A latitude of modification, change, and substitution is intended in the foregoing disclosure and in some instances some features of the invention will be employed without a corresponding use of other features. Accordingly, it is appropriate that the appended claims be construed broadly and in a manner consistent with the spirit and scope of the invention herein. For example, the swingable sensor gear may be positioned below or at one side of the stationary sensor gear, wherein resilient means such as an O-ring 72 is employed to urge the sensor gears towards one another. The threshold circuits of FIG. 2 and the resiliency of O-ring 72 may be adjusted to test the limpness of a variety of different documents or sheets.
|Cited Patent||Filing date||Publication date||Applicant||Title|
|US1857669 *||Jan 31, 1928||May 10, 1932||Hookless Fastener Co||Testing and flexing machine|
|US2950794 *||Mar 11, 1958||Aug 30, 1960||Porsche Kg||Speed control arrangement for tractor-type vehicles|
|US3363458 *||Feb 11, 1966||Jan 16, 1968||Cutler Hammer Inc||Apparatus for detecting surface imperfections on moving webs|
|US3528145 *||Oct 31, 1968||Sep 15, 1970||Cluett Peabody & Co Inc||Split detector for fabrics undergoing incremental lateral stretching|
|US3944039 *||Jun 21, 1974||Mar 16, 1976||Houghtaling John J||Consumable card activated apparatus|
|Citing Patent||Filing date||Publication date||Applicant||Title|
|US4449399 *||Sep 2, 1982||May 22, 1984||Ncr Corporation||Apparatus for detecting the passage of multiple superposed documents along a feed path|
|US4463607 *||Aug 18, 1982||Aug 7, 1984||De La Rue Systems Limited||Apparatus for detecting the condition of a sheet|
|US4938071 *||Aug 30, 1989||Jul 3, 1990||Clory Kogyo Kabushiki Kaisha||Device for detecting properties of sheets of paper of the like|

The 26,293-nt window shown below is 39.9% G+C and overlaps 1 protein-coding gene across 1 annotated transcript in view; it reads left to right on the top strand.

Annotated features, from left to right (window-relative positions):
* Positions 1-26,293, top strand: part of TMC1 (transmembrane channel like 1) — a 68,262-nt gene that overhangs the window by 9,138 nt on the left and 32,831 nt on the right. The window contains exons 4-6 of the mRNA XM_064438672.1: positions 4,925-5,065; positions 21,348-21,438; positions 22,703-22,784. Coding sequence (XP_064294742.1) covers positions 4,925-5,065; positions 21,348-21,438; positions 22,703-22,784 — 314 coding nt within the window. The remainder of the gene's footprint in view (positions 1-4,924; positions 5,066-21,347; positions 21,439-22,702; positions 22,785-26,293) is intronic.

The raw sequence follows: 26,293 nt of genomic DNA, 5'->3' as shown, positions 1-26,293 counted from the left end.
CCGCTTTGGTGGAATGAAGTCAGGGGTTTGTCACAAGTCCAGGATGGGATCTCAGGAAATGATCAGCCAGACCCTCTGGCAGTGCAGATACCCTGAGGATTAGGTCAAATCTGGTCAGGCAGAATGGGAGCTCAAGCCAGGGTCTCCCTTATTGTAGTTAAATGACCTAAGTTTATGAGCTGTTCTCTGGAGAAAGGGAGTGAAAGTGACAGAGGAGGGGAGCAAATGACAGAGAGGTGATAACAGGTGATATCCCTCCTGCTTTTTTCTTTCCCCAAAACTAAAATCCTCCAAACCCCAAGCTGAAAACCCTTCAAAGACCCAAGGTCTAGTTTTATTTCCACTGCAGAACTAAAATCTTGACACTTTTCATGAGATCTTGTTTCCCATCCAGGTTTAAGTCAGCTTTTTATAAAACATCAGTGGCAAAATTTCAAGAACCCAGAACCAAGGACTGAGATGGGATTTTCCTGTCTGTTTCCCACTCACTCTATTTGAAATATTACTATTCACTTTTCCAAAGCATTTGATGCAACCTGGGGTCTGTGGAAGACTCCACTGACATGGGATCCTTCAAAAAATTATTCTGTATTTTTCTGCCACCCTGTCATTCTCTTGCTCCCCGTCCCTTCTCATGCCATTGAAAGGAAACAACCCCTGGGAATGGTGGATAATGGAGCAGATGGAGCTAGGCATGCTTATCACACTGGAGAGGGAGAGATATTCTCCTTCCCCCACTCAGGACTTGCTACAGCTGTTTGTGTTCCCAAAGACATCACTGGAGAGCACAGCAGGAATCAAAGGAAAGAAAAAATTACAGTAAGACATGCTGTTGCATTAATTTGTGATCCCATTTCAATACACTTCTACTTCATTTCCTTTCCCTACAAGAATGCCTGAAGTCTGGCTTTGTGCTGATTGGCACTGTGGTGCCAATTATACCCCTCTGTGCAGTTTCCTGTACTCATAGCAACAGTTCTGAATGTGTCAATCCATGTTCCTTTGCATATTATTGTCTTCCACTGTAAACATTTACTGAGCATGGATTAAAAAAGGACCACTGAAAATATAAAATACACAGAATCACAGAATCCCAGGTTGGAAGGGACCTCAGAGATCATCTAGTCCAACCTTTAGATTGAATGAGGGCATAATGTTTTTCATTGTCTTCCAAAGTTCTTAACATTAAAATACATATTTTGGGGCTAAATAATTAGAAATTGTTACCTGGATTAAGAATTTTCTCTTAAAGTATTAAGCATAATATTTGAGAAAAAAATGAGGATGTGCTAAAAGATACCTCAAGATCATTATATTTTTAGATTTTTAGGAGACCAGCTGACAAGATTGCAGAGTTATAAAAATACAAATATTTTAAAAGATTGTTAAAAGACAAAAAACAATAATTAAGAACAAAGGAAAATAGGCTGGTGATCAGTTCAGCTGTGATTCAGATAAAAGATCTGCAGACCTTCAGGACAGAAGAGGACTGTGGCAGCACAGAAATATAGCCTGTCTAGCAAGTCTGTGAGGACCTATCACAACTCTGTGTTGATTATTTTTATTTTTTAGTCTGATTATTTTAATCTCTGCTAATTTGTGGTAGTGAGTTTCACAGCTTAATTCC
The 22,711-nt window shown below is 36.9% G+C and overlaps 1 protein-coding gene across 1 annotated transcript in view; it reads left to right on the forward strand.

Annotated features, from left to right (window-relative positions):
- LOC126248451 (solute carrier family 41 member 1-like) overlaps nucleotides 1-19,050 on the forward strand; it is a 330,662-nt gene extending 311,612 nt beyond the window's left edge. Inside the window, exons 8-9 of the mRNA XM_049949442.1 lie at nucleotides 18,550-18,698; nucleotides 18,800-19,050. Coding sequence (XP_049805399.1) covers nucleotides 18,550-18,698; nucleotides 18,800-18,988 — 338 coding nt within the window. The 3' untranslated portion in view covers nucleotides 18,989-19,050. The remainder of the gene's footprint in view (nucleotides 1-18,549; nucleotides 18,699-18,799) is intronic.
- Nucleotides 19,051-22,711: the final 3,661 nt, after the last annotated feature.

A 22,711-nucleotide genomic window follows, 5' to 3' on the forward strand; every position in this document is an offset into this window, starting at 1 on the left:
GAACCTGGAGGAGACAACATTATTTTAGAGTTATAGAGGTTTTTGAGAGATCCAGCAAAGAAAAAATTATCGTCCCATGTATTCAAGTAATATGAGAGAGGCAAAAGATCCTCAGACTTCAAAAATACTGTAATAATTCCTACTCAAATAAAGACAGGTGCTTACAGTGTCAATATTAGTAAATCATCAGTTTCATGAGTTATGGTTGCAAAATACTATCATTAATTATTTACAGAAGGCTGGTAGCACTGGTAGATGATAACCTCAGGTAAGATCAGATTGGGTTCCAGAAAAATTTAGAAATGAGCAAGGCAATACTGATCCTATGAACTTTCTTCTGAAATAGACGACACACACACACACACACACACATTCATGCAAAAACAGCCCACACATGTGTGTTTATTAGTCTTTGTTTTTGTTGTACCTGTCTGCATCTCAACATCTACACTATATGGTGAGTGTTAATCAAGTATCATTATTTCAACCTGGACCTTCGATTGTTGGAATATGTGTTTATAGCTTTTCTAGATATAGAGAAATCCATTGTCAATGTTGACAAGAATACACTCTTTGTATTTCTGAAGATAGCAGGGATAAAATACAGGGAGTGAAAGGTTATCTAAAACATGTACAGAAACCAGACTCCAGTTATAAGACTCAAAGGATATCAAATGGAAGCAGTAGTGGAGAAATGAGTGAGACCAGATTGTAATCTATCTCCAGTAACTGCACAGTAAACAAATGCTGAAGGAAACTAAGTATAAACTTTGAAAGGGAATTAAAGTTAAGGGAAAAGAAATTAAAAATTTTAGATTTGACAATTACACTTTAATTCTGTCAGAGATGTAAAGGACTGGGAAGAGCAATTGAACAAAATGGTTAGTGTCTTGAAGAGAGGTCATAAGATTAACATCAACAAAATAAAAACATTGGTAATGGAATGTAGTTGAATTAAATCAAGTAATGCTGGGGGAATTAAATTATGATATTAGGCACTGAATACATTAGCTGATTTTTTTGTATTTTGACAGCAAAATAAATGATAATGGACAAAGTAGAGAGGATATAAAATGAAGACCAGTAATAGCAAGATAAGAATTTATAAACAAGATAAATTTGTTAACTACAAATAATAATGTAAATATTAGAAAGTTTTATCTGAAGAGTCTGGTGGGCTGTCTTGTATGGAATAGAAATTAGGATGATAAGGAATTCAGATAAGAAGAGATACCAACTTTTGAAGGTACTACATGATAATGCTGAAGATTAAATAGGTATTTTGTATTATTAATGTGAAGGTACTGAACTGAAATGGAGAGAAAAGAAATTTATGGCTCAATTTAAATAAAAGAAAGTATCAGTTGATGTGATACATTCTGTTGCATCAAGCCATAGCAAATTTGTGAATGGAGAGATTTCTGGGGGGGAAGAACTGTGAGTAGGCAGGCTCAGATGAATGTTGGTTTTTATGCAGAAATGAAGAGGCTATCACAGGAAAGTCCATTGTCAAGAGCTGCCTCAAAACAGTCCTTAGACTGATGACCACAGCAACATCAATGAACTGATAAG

|US5182722 *||Nov 29, 1990||Jan 26, 1993||Ncr Corporation||Apparatus for assessing the stiffness of a sheet|
|US5922959 *||Oct 15, 1996||Jul 13, 1999||Currency Systems International||Methods of measuring currency limpness|
|US5943631 *||Dec 7, 1998||Aug 24, 1999||Currency Systems International, Inc.||Methods of measuring currency limpness|
|US6546351||Jul 20, 2000||Apr 8, 2003||Currency Systems International||Note-specific currency processing|
|US7191657 *||Nov 24, 2004||Mar 20, 2007||Cummins-Allison Corp.||Currency processing system with fitness detection|
|US8408400 *||Nov 10, 2010||Apr 2, 2013||Kabushiki Kaisha Toshiba||Limpness detecting device, limpness detecting method, and sheet handling apparatus including limpness detecting device|
|US20050173221 *||Nov 24, 2004||Aug 11, 2005||Ken Maier||Currency processing system with fitness detection|
|US20070019023 *||Jul 19, 2005||Jan 25, 2007||Weast Aaron B||Stiffness of medium|
|US20110108469 *||Nov 10, 2010||May 12, 2011||Kabushiki Kaisha Toshiba||Limpness detecting device, limpness detecting method, and sheet handling apparatus including limpness detecting device|
|U.S. Classification||73/159, 73/852, 73/849|
|Nov 20, 1981||AS||Assignment|
Owner name: BRANDT,INC. WATERTOWN,WIS.53094 A CORP. OF WIS.
Free format text: ASSIGNMENT OF ASSIGNORS INTEREST.;ASSIGNOR:BRANDT-PRA,INC.;REEL/FRAME:003928/0125
Effective date: 19811030
|Jul 26, 1983||CC||Certificate of correction|
|Oct 22, 1993||AS||Assignment|
Owner name: SANWA BUSINESS CREDIT CORPORATION, ILLINOIS
Free format text: SECURITY INTEREST;ASSIGNOR:BRANDT, INC.;REEL/FRAME:006740/0056
Effective date: 19931020